11. Garry, 'Westkent' is one of the highest mile-eaters in the forum so his comments are almost certainly relevant as to brake life expectancy. On the basis of what you told us about the dealer, I would be inclined to try either another main dealer or any well-recommended private garage business. Rear discs should easily manage double the mileage your car has covered before needing replacement As for the clutch, it would require some really serious abuse to wear it out at 36,000 miles and I doubt anyone with a car like the i40 would be likely to treat it so badly in the first three years to cause clutch damage. It is more likely to be a faulty component than wear and tear although that may have occurred as collateral damage, as it were. My only suggestion is that you get in touch with Hyundai UK and see what they have to say about what you have been told by the dealer. I know Hyundai did replace a fair few clutches in early cars but when they stopped building cars with 'dodgy' clutches, I couldn't say Best of luck with that. Indalo
  12. I think I must have misunderstood? If the OP had just said the price quoted is for a battery, I'd have understood and suggested buying and fitting one from a major online supplier for a lot less money. I thought there was a fault elsewhere with the ISG and you didn't know what the acronym meant. Indalo
  13. Is there a reason why this shouldn't be a warranty repair? Indalo
  14. Come on 'WK', get with the programme! How about, 'Intelligent Stop-Go'? Indalo
  15. Welcome to the forum Frankie. The mind boggles as to why anyone would find a need to leave the tailgate open for such time that it might be detrimental to the battery's state of charge but that's really none of my business. Never having required to do that, I'll hazard a guess and suggest that the simplest solution may be to remove the bulb(s). I shouldn't think that would be too difficult to accomplish. Obviously though, there must be a switch somewhere in the vicinity which is actuated by the opening and closing of the tailgate but even if you identify such a switch, you would then need to use some ingenuity to keep it in the 'light off' position for the duration. Removing the lens cover/diffuser and extracting the bulb(s) sounds easier to me. Indalo
  16. Got to be worth a punt 'Westkent'! If it doesn't do the trick, you'd better have a plan B ready though I wish you luck with it. Indalo
  17. That's not good 'Westkent'. I remember using Radweld about 45 years ago but in the end, it required a replacement matrix which in itself wasn't too expensive - it was just having to rip out half the car to access the connections that made it an unpleasant job! I wish you luck with the Radweld but maybe it's coming to the time when you need to think about a replacement vehicle, if not new, perhaps one with low mileage and plenty of warranty left. Indalo
  18. Although I never experienced that problem during my time with an i40, I believe the filter may well be blocked but I shouldn't think it's a difficult task to undertake in order to clean it. In fact, I'm pretty sure some forum members have actually done it. The reason the mesh needs to be fairly fine is to prevent the jets becoming choked with impurities in the mixture while being poured into the reservoir from various cans, filler funnels or bottles which may not always be scrupulously clean. If spray fails to come from both jets and you can hear the motor, it does rather lend itself to a blocked filter unless a hose has become disconnected. Best of luck in getting it sorted cheaply, Indalo
  19. There is no timing belt on i40s - it's chain-drive and I can't recall any problems being reported in these pages. Beyond a coolant-loss problem affecting very few early models, not too much goes wrong with the i40, relative to other brands. Oh, early models had parking sensors which proved problematic but later models seemed ok. Indalo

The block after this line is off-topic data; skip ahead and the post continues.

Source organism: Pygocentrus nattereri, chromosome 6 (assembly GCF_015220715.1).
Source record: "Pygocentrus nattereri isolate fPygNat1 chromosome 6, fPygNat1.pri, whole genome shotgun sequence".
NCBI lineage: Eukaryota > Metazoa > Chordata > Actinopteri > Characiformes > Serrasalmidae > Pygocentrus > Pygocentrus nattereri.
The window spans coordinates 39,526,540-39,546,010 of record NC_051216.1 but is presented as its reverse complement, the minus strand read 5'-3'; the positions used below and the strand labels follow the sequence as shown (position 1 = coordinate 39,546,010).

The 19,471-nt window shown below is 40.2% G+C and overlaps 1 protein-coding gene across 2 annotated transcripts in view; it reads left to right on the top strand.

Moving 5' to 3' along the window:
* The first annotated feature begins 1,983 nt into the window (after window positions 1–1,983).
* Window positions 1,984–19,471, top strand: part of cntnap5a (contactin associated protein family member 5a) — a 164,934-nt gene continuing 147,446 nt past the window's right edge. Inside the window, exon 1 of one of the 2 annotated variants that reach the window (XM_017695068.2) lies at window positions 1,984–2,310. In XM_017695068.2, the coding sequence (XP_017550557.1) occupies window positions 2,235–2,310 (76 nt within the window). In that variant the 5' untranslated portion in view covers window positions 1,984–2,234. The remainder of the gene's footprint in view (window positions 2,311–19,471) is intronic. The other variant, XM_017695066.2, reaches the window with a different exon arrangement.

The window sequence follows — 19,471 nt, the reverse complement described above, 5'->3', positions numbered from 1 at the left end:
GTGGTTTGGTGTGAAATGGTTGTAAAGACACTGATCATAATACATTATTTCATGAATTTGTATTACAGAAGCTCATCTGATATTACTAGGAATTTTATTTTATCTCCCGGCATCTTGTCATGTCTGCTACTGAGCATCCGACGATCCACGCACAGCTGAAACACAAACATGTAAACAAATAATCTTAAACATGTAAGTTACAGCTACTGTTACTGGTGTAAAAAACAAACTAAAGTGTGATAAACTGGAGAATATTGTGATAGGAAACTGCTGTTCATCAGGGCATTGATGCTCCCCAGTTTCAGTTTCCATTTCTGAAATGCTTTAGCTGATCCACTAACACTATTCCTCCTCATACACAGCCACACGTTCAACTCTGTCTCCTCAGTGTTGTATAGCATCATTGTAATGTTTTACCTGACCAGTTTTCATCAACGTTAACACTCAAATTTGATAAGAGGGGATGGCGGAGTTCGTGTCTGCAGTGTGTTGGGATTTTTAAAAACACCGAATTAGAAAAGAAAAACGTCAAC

20. I wouldn't swear to it but from memory, all the cases I remember being reported were from 2011-2012. Having said that though, actual examples which suffered the water-loss fault were small but nevertheless, I'd prefer to go for a later model if in budget. Indalo
  21. From memory, there were several reports of dashboard creaks and rattles on i40 models but I can't remember if any were mended under warranty. A search of old posts about rattles might bear fruit. In my own case, I suffered some creaking, mostly from the nearside half of the dashboard/facia which I resolved by a little judicious use of silicone spray between window glass and plastic facia. It silenced the creak and lasted several months before I had to repeat the treatment. Rattles, unfortunately, are rather more difficult to isolate and gain access to. I hope you can get it sorted as I know what it's like to have to put up with such irritations. Indalo
  22. It's not unreasonable to expect the infotainment system to function correctly for 4 or 5 years, indeed, such is the reliability of modern solid-state electronic componentry that the unit should last just as long as the major mechanical parts such as engine and transmission IMHO. I hope Hyundai honour their warranty although I'm not sure about the length of guarantee specifically in regard to the display and associated parts. It may differ from other parts of the car so please keep us posted on the outcome. Indalo
  23. Forgive me for stating what may be obvious to you but as we're talking about a bluetooth connection here, have you tried clearing the device, (your phone) from the list of known gadgets? Somewhere, there should be the option to 'Forget this device' and that allows you to set up again from scratch, as it were. So many of these electronic connections can throw up inexplicable (to me) glitches from time to time but as often as not, disconnection and reconnection resolves the issue in an equally inexplicable way. My knowledge of things electronic, like computers, was gleaned in the 1960s so you will understand that if it can't be fixed by use of a hammer, duct tape, WD40 or superglue, I'm rather at a loss. Indalo
  24. Today my instrument panel displayed a message to the effect that my key fob battery is low. Later, on re-starting after doing some Xmas shopping, it did it again. On getting home, I replaced the battery and all seems ok now. I'm still trying to work out how the car knows! Indalo
  25. From memory Johnny, the little pcb inside the unit retains its information although I don't know for how long. Certainly, it keeps it for long enough to accomplish the change-over and no re-programming should be required. All the best with it. Indalo